II. On Lifeboat Ethics
Koch distinguishes between two kinds of lifeboat ethics, what he calls "ethics in the lifeboat" (LBE1 from now on) and "ethics of the lifeboat," (LBE2 from now on) where the former concerns how to distribute limited resources, and the latter concerns the question of why there is shortage. (78-79) He contends bioethics has focused on LBE1 to the detriment of LBE2. Koch is right that, metaphorically, bioethics has spent too little time constructing better lifeboats. Although scarcity of medical resources may be unavoidable, there are steps that could be taken to reduce this scarcity and bioethics has largely failed to pursue these steps.
Koch criticizes LBE1, contending that the metaphor "assumes the limits of the lifeboat are exigent and unavoidable." (78) However, as you read this there are more patients in need of healthy organs than extra healthy organs to transplant. Whether this situation was avoidable is a question for LBE2. As for its exigency, if medical professionals fail to allocate resources, they let people die.
I admit to being puzzled as to why Koch is skeptical about the urgency faced by physicians. Perhaps the explanation can be found in Koch's treatment of the case of the William Brown, a famous case concerning actual lifeboats. After this ship struck an iceberg, half of the passengers we brought aboard a lifeboat, threatening to capsize it. Rather than risk the lives of all those on the boat, the crew threw 16 passengers overboard, killing them. (77-78, 82-110) Koch believes, but does not argue, that there is a significant moral difference between killing and letting die, all else being equal. Rather than kill these passengers, then, Koch might believe the crew should never have brought them aboard the lifeboat in the first place. When we apply this reasoning to bioethics as a whole, we have a map for why he might believe LBE1 isn't morally demanding: If we have no moral obligation to save the lives of the dying, then allocation of resources is optional, not obligatory. However, even if there is a substantial moral distinction between killing and letting die, certainly it does not follow that medical professionals have no moral obligation to save lives where there is little or no cost to do so. To do otherwise would be a moral monster. (James Rachels, 1979, "Killing and Starving to Death", Philosophy, 54:208, 159-171)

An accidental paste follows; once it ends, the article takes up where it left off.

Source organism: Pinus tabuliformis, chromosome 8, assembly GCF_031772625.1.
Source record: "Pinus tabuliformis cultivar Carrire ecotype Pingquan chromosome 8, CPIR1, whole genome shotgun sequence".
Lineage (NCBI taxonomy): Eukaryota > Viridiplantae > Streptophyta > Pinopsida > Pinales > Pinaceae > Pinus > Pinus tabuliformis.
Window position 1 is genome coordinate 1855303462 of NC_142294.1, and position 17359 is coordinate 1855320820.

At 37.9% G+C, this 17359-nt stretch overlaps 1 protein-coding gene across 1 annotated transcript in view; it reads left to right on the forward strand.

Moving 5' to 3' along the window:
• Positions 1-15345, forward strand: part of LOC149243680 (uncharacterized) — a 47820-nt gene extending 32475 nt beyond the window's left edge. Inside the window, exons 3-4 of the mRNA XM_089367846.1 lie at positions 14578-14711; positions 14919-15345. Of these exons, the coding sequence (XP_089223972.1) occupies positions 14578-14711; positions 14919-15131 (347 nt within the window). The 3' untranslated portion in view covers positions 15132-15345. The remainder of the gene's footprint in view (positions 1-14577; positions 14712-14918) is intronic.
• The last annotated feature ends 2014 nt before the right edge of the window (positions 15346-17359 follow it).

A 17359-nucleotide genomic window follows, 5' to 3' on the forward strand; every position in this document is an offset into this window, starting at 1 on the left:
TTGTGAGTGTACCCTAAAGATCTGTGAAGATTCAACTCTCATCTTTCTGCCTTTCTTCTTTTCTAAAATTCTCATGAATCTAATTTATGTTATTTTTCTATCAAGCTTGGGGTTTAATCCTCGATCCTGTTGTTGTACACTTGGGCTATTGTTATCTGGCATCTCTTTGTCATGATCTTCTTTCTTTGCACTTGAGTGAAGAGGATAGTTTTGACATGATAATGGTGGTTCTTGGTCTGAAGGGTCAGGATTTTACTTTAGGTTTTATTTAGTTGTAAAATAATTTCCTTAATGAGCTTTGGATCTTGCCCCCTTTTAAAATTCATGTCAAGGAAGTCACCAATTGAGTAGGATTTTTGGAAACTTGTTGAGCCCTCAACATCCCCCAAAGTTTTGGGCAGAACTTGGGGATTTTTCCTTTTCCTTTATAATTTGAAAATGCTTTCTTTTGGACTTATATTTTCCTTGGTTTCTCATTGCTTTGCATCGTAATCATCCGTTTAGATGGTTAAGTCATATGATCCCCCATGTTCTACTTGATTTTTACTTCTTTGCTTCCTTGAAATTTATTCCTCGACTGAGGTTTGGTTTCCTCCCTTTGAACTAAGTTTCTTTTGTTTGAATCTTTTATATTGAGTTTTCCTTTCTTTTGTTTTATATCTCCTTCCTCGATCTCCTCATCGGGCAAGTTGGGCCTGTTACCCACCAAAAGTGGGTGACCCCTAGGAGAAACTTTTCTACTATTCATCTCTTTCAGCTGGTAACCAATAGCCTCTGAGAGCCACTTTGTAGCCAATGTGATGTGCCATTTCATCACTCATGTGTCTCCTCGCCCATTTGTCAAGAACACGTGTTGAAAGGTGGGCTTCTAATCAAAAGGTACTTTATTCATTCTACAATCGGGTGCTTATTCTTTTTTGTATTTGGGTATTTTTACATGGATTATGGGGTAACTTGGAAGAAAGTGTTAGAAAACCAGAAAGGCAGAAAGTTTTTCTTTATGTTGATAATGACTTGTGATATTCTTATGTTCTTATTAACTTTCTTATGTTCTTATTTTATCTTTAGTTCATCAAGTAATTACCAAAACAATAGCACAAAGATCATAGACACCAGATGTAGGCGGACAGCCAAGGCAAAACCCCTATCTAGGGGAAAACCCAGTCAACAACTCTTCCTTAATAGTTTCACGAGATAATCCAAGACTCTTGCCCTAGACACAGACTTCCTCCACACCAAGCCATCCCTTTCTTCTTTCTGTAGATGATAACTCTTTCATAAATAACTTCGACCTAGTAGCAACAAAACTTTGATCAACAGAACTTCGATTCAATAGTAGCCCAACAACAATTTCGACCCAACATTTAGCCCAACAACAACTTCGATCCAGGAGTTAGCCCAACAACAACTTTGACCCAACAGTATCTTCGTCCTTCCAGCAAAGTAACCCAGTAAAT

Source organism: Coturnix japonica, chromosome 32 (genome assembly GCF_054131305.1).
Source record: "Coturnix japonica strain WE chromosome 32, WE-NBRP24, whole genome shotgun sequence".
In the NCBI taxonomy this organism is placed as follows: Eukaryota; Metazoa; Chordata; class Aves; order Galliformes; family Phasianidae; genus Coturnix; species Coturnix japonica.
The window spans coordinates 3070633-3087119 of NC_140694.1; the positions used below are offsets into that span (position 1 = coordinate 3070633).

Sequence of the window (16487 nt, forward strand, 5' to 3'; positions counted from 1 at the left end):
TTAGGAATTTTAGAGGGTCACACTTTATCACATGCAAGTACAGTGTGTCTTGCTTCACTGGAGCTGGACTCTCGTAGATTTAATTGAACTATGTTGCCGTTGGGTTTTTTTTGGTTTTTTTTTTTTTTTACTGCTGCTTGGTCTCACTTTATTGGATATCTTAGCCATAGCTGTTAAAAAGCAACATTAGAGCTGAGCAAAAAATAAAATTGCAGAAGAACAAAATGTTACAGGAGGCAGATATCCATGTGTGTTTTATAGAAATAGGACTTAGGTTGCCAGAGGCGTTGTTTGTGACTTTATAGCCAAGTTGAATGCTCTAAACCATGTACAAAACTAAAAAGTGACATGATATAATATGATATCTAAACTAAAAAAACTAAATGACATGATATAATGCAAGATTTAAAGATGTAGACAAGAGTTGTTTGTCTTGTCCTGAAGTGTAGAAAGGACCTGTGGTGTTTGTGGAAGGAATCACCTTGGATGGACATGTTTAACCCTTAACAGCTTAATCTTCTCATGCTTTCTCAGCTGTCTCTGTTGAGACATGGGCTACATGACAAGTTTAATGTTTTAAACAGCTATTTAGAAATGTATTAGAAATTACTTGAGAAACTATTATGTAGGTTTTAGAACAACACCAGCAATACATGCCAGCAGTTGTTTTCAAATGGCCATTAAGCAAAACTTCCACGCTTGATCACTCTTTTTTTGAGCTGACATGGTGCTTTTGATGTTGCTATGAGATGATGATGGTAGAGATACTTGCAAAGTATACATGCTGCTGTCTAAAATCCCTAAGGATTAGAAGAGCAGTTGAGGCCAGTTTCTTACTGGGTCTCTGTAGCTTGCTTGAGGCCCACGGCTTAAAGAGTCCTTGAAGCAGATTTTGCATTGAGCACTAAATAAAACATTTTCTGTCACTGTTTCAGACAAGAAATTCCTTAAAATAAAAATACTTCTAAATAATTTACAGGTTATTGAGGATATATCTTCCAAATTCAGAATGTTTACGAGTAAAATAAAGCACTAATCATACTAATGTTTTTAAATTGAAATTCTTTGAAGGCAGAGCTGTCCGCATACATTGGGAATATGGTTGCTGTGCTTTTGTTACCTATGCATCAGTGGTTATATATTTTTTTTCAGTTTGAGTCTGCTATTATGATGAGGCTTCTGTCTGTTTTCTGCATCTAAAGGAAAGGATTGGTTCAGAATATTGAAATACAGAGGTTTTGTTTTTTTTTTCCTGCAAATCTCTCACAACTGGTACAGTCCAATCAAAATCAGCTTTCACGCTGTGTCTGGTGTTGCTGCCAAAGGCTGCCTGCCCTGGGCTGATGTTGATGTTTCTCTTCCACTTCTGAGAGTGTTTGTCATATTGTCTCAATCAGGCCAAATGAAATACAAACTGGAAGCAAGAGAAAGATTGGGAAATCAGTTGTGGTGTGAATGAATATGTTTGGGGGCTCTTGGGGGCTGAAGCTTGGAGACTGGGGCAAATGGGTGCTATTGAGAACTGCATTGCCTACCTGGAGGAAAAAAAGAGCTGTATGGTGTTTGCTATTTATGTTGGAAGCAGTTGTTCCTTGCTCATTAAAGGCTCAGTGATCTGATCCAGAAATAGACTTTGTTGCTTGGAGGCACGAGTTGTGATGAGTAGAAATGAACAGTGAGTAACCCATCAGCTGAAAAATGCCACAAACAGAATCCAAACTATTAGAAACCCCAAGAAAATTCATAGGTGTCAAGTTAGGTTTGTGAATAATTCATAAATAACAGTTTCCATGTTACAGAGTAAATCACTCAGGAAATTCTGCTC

III. Killing and Letting Die
In my review of Koch's book, I contend his failure to defend the distinction between killing and letting die undermines his criticism of bioethics. This failure is perhaps easiest to see in his criticism of the adoption of the term "brain death." When faced with the natural scarcity of healthy organs, medical professionals adopted the term so that they could harvest the organs of donors in irreversible comas. (58-59) Koch argues the adoption of the term was in part an excuse to harvest healthy organs. The goal, he said, was both humanitarian and economic, as transplantation was lucrative for the professional. (60) While the exigent need for organs was certainly the catalyst for the adoption of the term, medical professionals certainly believed that such patients were already dead. Don Marquis distinguishes between three theories about what makes something morally valuable, and wrong to kill: (i) being biologically human, (ii) being psychologically a person, and (iii) having a possible future of value. (Don Marquis, 1989, "Why Abortion is Immoral," The Journal of Philosophy, 86:4, 183-202) "Brain dead" bodies apparently satisfy (i), but fail to satisfy either (ii) or (iii). Marquis argues that (i) is arbitrary and cites its unreasonable implications; for example human cancer cell cultures are biologically human, but certainly have no right to life.
Medical advancements have made it possible to keep bodies alive, sometimes indefinitely, despite substantial irreversible damage to the brain. Before this, the question of whether these bodies were persons was largely irrelevant as the complete cessation of bodily functions would soon follow. Following these advancements, although keeping bodies alive was expensive and wasteful, there wasn't sufficient impetus to change the definition until it became clear this misclassification threatened the life of potential organ recipients. Patrick Lee and Germain Grisez present a simple thought experiment to test our intuitions about brain death; they ask us to imagine it was possible to keep both the head and body alive after decapitation. Analytically both entities could not be the same person they were before decapitation. Because human beings are rational animals, they contend they body isn't even human. ("Patrick Lee, Germain Grisez, 2012, Total Brain Death: A Reply to Alana Shewmon," Bioethics, 26:5, 275-284)